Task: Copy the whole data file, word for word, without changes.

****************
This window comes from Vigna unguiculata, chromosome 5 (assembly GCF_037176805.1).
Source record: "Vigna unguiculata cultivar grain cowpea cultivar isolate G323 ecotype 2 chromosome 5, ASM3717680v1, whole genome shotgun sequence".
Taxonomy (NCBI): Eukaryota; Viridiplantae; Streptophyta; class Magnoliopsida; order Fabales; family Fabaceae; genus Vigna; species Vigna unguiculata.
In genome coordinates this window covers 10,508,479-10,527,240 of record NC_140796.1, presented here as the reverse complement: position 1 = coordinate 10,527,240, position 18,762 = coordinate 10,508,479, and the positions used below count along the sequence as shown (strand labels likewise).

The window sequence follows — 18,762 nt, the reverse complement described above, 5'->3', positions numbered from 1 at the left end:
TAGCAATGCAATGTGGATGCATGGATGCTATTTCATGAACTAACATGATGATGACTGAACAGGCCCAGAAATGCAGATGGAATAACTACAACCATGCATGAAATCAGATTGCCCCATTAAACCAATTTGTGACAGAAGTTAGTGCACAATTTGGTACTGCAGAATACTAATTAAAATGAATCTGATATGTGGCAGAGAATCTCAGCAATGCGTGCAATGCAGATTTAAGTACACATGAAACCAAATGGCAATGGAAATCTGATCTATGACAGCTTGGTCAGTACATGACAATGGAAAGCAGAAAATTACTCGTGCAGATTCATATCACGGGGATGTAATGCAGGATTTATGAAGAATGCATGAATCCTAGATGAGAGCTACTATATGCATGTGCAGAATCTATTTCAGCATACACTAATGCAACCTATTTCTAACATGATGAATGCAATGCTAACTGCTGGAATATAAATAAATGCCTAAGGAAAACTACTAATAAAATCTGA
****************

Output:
This window comes from Vigna unguiculata, chromosome 5 (assembly GCF_037176805.1).
Source record: "Vigna unguiculata cultivar grain cowpea cultivar isolate G323 ecotype 2 chromosome 5, ASM3717680v1, whole genome shotgun sequence".
Taxonomy (NCBI): Eukaryota; Viridiplantae; Streptophyta; class Magnoliopsida; order Fabales; family Fabaceae; genus Vigna; species Vigna unguiculata.
In genome coordinates this window covers 10,508,479-10,527,240 of record NC_140796.1, presented here as the reverse complement: position 1 = coordinate 10,527,240, position 18,762 = coordinate 10,508,479, and the positions used below count along the sequence as shown (strand labels likewise).

The window sequence follows — 18,762 nt, the reverse complement described above, 5'->3', positions numbered from 1 at the left end:
TAGCAATGCAATGTGGATGCATGGATGCTATTTCATGAACTAACATGATGATGACTGAACAGGCCCAGAAATGCAGATGGAATAACTACAACCATGCATGAAATCAGATTGCCCCATTAAACCAATTTGTGACAGAAGTTAGTGCACAATTTGGTACTGCAGAATACTAATTAAAATGAATCTGATATGTGGCAGAGAATCTCAGCAATGCGTGCAATGCAGATTTAAGTACACATGAAACCAAATGGCAATGGAAATCTGATCTATGACAGCTTGGTCAGTACATGACAATGGAAAGCAGAAAATTACTCGTGCAGATTCATATCACGGGGATGTAATGCAGGATTTATGAAGAATGCATGAATCCTAGATGAGAGCTACTATATGCATGTGCAGAATCTATTTCAGCATACACTAATGCAACCTATTTCTAACATGATGAATGCAATGCTAACTGCTGGAATATAAATAAATGCCTAAGGAAAACTACTAATAAAATCTGA